Debbie So putting the finishing touches on a bench destined for McGill campus.
University students are not typically expected to make changes to campus furniture—unless they're, you know, breaking or defacing it. But recent McGill University grads Debbie So and Thomas Rowlinson are about to make a much more constructive mark on their alma mater's Montreal campus: a pair of benches they built with the support of McGill's Sustainability Projects Fund. They'll launch their project, Hitting the Benchmark, tomorrow at the university.
Outdoor benches: so useful, so innocuous. Who wouldn't want more seating? But So and Rowlinson say that, although many McGill employees were ultimately helpful and encouraging, it took them about a year to cut through the bureaucracy and get their project approved.
So says this step is probably the reason more students don't leave lasting impressions on campus planning. "There's such a high turnover of students that people think it would take too much time, and cutting through the red tape of campus and space planning is really a feat," she explains. "This project got delayed twice. When I first went to talk to faculty they just said, 'We don't have space for you to work, we don't have space for you to store stuff.' There were all these things in the way."
This will probably sound familiar to anyone who has ever been involved in university student groups: all too often, university administrations are reluctant to actually help students implement their projects—no matter how enthusiastic they may act about the ideas in theory.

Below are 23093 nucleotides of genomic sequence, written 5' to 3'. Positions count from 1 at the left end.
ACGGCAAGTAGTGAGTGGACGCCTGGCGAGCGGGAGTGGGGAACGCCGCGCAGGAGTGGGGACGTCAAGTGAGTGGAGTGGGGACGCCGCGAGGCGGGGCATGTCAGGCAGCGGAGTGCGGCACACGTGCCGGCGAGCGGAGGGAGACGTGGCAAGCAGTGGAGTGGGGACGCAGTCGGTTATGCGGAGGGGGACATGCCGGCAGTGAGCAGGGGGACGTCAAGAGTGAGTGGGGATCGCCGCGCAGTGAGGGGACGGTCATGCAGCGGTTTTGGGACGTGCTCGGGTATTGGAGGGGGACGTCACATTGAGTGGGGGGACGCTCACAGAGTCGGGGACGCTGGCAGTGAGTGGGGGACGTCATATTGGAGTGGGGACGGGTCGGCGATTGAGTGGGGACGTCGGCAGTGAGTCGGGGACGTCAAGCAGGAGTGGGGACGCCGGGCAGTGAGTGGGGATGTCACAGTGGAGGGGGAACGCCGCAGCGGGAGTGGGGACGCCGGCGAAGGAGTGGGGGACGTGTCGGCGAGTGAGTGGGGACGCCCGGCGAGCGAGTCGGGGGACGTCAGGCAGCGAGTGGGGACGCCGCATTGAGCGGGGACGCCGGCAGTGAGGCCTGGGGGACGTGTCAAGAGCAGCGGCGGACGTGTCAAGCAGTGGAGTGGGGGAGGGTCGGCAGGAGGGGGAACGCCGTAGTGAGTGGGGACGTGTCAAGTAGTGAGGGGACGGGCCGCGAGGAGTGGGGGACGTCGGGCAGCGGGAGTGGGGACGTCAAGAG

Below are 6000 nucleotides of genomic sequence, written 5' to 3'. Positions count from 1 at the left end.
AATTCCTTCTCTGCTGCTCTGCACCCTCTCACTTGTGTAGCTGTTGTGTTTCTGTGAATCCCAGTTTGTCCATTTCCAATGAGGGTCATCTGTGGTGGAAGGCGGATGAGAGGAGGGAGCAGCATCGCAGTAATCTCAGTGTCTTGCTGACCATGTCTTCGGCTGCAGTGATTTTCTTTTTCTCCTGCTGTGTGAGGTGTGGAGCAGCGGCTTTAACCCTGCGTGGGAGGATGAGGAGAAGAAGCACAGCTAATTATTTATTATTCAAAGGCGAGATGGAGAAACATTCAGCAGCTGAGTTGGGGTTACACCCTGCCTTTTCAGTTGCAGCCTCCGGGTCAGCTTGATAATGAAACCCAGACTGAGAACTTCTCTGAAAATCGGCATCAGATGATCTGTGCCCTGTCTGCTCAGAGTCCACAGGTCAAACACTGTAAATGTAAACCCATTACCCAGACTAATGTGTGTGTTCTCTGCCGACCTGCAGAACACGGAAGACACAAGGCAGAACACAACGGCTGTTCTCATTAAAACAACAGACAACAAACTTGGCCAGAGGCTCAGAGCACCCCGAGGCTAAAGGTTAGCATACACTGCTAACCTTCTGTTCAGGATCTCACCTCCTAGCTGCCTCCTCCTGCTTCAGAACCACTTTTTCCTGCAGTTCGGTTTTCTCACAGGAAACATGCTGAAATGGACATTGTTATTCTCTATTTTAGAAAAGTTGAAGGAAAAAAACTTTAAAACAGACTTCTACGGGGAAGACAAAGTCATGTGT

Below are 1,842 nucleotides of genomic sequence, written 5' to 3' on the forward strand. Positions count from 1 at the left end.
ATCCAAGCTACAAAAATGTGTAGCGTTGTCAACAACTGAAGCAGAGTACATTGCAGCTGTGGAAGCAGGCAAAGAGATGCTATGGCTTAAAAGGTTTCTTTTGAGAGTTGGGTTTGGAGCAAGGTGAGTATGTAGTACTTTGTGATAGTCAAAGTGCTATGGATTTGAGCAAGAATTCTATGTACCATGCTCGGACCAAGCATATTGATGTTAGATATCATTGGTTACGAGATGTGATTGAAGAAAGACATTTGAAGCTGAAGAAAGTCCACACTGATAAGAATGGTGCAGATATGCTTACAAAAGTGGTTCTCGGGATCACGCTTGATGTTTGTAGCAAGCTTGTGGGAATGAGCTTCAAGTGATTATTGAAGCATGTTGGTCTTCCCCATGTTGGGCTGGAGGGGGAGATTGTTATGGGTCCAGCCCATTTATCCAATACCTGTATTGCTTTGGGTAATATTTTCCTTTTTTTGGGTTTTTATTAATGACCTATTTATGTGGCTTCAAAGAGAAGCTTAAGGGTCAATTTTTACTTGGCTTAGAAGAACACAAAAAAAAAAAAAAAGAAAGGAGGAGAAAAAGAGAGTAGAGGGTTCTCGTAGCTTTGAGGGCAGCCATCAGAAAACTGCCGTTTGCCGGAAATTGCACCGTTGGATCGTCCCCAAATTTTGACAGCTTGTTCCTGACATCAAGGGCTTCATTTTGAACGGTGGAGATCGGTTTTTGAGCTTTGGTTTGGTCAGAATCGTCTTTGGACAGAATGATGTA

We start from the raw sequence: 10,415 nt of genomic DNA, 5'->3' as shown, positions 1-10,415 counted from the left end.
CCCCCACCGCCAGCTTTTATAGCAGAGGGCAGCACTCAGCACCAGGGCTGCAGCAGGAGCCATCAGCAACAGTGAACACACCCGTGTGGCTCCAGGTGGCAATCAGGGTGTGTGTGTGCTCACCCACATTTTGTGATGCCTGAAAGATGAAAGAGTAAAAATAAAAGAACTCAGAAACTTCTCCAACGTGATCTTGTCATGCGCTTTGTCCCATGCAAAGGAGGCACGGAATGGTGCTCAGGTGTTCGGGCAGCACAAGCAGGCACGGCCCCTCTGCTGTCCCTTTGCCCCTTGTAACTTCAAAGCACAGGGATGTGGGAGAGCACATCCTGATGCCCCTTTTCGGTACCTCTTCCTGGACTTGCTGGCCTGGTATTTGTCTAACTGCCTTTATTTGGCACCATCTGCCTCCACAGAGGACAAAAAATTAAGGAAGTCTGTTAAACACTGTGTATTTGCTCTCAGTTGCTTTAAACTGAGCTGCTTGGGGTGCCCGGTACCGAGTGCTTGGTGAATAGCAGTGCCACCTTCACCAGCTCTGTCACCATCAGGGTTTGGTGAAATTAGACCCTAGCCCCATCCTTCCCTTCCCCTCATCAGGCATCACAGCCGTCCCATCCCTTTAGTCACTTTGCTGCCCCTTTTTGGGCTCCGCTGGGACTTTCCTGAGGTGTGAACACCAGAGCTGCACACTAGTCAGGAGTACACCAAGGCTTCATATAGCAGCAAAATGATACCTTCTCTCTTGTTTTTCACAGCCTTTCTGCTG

So and Rowlinson were lucky in that they scored work space in a friend's basement. Once the project was finally approved, they were then able to scavenge a lot of materials for their benches from an abandoned building on McGill campus (no, I didn't know there was one either). Rowlinson says it used to be a linguistics building that was condemned because of the mercury in its pipes.
"It's totally abandoned," So adds. "There's this creepy garage door that you fling open and there's piles of junk in there. A cloud of dust wafts out. And it's full of archaic furniture—like those chairs with the table attached, which nobody wants anymore because it isn't big enough for a laptop."
"There are dozens and dozens of hardwood bookshelves. There's a room full of lamps," says Rowlinson.
Ultimately, they chose only materials that could hack outdoors: mostly plastic and thick plywood, all of which has now been coated with outdoor paint and varnish. One of the benches has plant-holders on its back, while another features a chess board. But my interest in the project lies less with the benches themselves—although they are cool—and more with how these kinds of projects help set a precedent for the way students interact with and modify public space, at McGill and elsewhere. So and Rowlinson say they think this is the first time McGill students have used materials found on campus to make something new for the university.
"You don't see a lot of installations and not a lot of reappropriation of campus space except for tabling," says So, who calls the benches a "small-scale urban intervention."
If you're interested in such interventions (or even just sitting down), the benches will be unveiled at Leacock Terrace on McGill University's campus (between Morrice Hall and the Leacock Building, on McTavish St. below Dr. Penfield St.) at 2 p.m. tomorrow, April 8. And yes, if you were wondering, there will be free kombucha and nachos.
Read more about Hitting the Benchmark on Debbie So's blog.
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